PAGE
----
Slicing and Reassembling Toad Salami

It feels as if only a couple of months have passed since I last posted, although I can clearly see that it says Jan 22 there. Here is a quick recap of the last “few” months.

February to April I was focused on processing histological series of developmental serieshistology-photos of pairs of toad species that do and do not have complete tympanic middle ears. Our goal is to see how the development of head structures of eared and earless species is different. I was glued first to the microtome (think “salami slicer”), and then to the microscope (think “salami imager”). Right about the time that I had finished taking photos of each slice of each animal (~4000 photos like the one pictured), I learned that I had been awarded a postdoctoral fellowship from the American Association for University Women (AAUW; see profile here). The award is generally granted to later stage postdocs so that they can pay the bills while they analyze and write up data in the process of preparing for and securing a permanent research position. I am extremely grateful to have been awarded this honor and the timing could not have been more perfect!

Germany 2016 Devo poster.jpgIn May, senior team toad reps (Kim Hoke, Molly Womack, and myself) traveled to
Delmenhorst, Germany for a workshop titled “Linking Evolution and Development of the Auditory System” to present some posters on the toad project (mine is pictured to the right) and meet some fantastic colleagues studying similar questions. Who would have guessed there was such a specific conference just for the exact thing we are focused on!

Near the end of May and into late July, I shifted gears temporarily, and focused on coordinating the “fundamentals” graduate field course with the Organization for Tropical Studies (OTS) called “Tropical Biology: An Ecological Approach” along with co-coordinator Patricia Salerno, TA Victor Acosta, and a slew of amazing, skilled, and enthusiastic visiting professors. This course has been running for over 60 years since the first round with Dan Janzen and Jay Savage, taking students to different ecosystems around Costa Rica in a sort of bootcamp for early grad students. We do “experiment interval training”; at each site students have to design a hypothesis, collect and analyze the data, and present it in oral and written form (~1 week per project), and then move locations and rinse and repeat. Some projects are done alongside a visiting professor, sometimes in groups, and sometimes individually. By the end, students are much more confident and capable researchers. We also put a heavy emphasis on training in science communication, and the (biology graduate) students produce popular science articles, podcasts, and short films about the work they are doing on the course (see course VIMEO page here). Here’s an example film (that still makes me tear up), made by a group of 4 of our students with expert coaching from film producers Morgan Heim and Amy Marquis:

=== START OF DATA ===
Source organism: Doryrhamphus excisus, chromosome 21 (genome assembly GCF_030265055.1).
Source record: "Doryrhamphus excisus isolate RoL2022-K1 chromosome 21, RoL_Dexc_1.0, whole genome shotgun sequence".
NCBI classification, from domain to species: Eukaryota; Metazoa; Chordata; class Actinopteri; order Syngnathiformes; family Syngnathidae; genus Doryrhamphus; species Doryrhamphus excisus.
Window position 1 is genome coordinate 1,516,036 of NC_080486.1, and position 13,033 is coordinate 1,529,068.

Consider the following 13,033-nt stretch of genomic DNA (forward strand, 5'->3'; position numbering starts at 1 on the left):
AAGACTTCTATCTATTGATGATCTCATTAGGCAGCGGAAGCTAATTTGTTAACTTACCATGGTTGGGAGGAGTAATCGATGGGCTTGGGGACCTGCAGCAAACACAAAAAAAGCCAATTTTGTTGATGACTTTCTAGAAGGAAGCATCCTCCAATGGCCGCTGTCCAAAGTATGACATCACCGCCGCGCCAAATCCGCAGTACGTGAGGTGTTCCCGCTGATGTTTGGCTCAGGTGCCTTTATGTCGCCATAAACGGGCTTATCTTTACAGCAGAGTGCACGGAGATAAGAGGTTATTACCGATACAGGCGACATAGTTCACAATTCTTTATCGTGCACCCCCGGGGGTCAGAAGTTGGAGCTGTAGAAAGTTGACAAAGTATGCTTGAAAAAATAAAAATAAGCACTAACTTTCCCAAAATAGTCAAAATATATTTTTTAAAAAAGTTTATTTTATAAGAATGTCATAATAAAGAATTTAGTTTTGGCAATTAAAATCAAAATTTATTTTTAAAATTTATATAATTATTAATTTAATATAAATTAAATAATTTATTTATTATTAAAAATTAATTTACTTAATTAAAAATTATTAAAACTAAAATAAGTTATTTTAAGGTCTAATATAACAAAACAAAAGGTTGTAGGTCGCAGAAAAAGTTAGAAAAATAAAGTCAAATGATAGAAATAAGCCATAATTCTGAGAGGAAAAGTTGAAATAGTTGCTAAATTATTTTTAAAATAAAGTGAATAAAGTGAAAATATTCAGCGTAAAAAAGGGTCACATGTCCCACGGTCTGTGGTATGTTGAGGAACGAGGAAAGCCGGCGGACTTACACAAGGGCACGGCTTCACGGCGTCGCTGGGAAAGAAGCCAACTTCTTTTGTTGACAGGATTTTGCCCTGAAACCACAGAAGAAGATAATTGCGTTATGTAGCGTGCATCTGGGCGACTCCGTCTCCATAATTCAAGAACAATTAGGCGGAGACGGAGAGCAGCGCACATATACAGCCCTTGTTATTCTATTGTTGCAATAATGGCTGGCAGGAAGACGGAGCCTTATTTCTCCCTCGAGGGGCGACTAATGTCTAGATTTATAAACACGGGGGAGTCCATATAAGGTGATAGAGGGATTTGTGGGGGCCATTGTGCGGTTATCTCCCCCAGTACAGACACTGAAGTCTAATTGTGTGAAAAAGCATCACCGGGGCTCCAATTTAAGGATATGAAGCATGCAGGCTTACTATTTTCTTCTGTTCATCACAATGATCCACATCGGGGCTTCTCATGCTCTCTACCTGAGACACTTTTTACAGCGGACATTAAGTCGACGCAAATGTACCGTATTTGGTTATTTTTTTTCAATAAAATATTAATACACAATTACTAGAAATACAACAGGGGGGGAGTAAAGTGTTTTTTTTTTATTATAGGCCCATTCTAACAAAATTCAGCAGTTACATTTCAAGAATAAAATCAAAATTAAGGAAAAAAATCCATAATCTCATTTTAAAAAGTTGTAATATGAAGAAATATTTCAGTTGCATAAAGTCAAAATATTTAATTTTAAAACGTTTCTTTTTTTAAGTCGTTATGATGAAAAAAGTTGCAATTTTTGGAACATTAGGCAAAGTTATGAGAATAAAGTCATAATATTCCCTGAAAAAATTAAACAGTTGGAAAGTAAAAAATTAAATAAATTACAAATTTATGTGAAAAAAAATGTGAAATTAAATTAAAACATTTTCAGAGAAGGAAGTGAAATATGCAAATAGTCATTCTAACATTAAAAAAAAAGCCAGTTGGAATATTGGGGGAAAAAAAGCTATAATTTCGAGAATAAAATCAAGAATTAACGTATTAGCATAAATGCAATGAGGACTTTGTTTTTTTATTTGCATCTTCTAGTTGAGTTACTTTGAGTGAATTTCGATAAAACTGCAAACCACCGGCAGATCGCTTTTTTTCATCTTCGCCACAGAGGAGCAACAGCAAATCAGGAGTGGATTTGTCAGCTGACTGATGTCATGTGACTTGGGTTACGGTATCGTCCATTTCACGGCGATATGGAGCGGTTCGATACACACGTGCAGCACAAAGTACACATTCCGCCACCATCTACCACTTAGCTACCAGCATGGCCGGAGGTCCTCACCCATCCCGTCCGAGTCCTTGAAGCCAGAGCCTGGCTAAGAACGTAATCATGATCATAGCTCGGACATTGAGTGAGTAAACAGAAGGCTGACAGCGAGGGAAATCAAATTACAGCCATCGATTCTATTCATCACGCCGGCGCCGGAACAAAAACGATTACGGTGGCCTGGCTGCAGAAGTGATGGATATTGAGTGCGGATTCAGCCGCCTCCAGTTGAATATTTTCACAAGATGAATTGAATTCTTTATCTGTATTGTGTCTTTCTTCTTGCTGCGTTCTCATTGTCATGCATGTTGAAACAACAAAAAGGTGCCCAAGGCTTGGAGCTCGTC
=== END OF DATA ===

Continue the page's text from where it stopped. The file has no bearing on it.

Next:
Patricia and I will be teaching the course again next summer (May 22-July 2, 2017), so if you are, have, or know of an early grad student that would benefit from some rigorous practice in developing scientific questions and following through to project completion, please send them our way!

Since the course ended in July, I have been glued to the computer focused on 2 major projects that will be the products of my time as an AAUW fellow.

First, I have just finished up with reconstructing 3D models of the developmental series of toads using a free program called “imod” and those 4000 salami photos I took in the lab. Labmate Molly Womack has written quite a bit about this on her blog, because she has done this for lots of juvenile and adult toads and bestowed me with her 3D reconstruction know-how.

In the video below of the 3D reconstructed ear of an adult toad, you can find the blue annulus, yellow and flat tympanum (the ear bit that we can see from the outside), and turquoise columella, the three famous parts of the middle ear that seem to disappear in a number of toad species. The big round gold part is the inner ear. Green is the operculum, which also transmits low frequency vibrations via the pink opercularis muscle and down through the scapula to the foot.

When I am not tracing these structures in each piece of salami, I am synthesizing information about the developmental timing of these structures in an extensive literature review. Because we believe that shifts in developmental timing are likely responsible for the mysterious loss of ears over 10 different times in this family, having this background of when structures appear across many species will give context and a timeline for the rest of our research. The literature review stretches from papers published in the 1880s up to things coming out this month, combining super-old school morphological observations with cutting edge genomics perspectives on neural crest cell differentiation, and aims to provide some solid hypotheses for future testing. One thing I have learned is that the style of writing in scientific papers sure has changed since 1881 when W.K. Parker published “On the structure and development of the skull in the Batrachia” in Philosophical Transactions of the Royal Society of London:


In the last couple of months I’ve also had the chance to present the toad project in invited talks at the III Amphibian and Reptile Conservation International Symposium in Costa Rica and in a departmental seminar at the Universidad de Los Andes in Bogotá, Colombia. Team toad will be presenting updates on the projects I’ve mentioned above as well as Molly’s latest findings at the Society for Integrative and Comparative Biology (SICB) annual meeting in New Orleans, LA at 2 and 2:30 pm on Jan 5th in room 210.